How underdog Anil Nayar became squash World Champion

Athletes often participate in competitions as underdogs but few go on and win them. And if it's a World Championship, then winning it is almost unimaginable.

Anil Nayar made history by becoming India's first squash world champion when he won the Drysdale Cup, a world championship for juniors in London back in 1965. "And I entered the competition as an underdog," he proudly told mid-day on the sidelines of the launch of his biography, Lucky—A portrait of a legendary Indian-American squash champion, written by his wife Jean Nayar, and published by Sach Sports, at the Cricket Club of India's CK Nayudu Hall on Thursday.

"I had just won the Western India squash title [in India], which was as good as the Nationals back then because there was no other national-level squash tournament at the time. I decided to enter the Drysdale Cup to see where I stand on the international stage. The Indian government paid for my ticket to London. No one in that competition had even heard about me, so I was an unknown entity. Of course, after I won it, the CCI had a huge celebration back home," recalled Nayar, 73, who is credited for pioneering the sport in the country at a time, as Jean writes in the book: "India was going through a foreign exchange crisis, and scarce currency was required for essentials like energy, infrastructure, raw material imports and often due to unpredictable monsoons, for food grains, medicines and medical equipment. Sports equipment was regarded as a non-priority item especially for "frivolous" games like squash." Yesterday, Nayar in an on-stage interaction with renowned journalist Anil Dharker, spoke of how the game has changed since the time he played in the 1960s and 1970s.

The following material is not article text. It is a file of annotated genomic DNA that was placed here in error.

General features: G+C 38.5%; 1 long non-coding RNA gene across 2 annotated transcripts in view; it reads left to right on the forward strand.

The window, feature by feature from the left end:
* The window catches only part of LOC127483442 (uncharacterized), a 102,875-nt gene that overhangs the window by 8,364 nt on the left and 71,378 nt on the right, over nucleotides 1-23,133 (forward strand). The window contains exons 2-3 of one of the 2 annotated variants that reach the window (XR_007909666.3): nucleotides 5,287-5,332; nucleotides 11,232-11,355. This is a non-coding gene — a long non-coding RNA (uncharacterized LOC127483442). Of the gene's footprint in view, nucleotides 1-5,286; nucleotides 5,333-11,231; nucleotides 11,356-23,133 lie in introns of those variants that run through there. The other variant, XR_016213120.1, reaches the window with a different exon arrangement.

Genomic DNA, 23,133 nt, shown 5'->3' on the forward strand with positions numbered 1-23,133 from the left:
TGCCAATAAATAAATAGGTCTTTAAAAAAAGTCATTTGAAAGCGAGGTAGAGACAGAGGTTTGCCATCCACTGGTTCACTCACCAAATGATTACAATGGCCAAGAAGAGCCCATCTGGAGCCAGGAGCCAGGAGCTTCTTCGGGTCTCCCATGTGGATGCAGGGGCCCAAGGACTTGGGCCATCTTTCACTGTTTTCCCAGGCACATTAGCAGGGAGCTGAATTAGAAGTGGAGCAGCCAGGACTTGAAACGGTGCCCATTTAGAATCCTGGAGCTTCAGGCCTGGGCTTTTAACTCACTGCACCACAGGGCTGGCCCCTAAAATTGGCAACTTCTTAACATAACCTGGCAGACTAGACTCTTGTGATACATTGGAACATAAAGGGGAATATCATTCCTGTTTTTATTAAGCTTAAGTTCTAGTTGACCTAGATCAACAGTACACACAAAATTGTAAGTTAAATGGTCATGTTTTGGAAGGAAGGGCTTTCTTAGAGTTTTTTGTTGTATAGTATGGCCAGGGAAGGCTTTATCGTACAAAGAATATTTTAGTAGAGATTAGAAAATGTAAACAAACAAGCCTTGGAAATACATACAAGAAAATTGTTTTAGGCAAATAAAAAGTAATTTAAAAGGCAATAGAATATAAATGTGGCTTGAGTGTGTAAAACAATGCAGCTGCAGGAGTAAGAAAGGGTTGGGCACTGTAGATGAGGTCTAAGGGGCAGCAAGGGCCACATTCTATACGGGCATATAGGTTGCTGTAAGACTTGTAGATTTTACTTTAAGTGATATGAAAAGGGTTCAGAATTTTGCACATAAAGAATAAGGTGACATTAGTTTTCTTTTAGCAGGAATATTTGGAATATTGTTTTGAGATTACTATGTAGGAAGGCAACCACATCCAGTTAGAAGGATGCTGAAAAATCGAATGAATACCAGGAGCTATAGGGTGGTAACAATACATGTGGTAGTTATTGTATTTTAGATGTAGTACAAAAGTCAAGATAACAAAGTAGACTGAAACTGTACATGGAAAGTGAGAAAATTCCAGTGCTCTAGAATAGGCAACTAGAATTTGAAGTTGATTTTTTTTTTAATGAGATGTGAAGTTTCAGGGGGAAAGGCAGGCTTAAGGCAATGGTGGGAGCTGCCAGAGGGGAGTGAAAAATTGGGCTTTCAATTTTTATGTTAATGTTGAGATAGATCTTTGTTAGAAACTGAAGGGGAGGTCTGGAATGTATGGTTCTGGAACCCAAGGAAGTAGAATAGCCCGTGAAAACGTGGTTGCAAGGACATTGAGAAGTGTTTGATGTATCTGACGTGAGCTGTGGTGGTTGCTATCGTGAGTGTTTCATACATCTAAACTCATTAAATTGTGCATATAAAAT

"The racquet has changed, the ball has changed and even the points system has changed. Today, squash players travel with their strength and conditioning coach, strategic coach, nutritionist etc. Back then, my coach, the legendary Yusuf Khan would encourage us to eat paratha and gosht [meat] for lunch before evening matches. That was our only nutrition," said Nayar, a 1969 Arjuna awardee.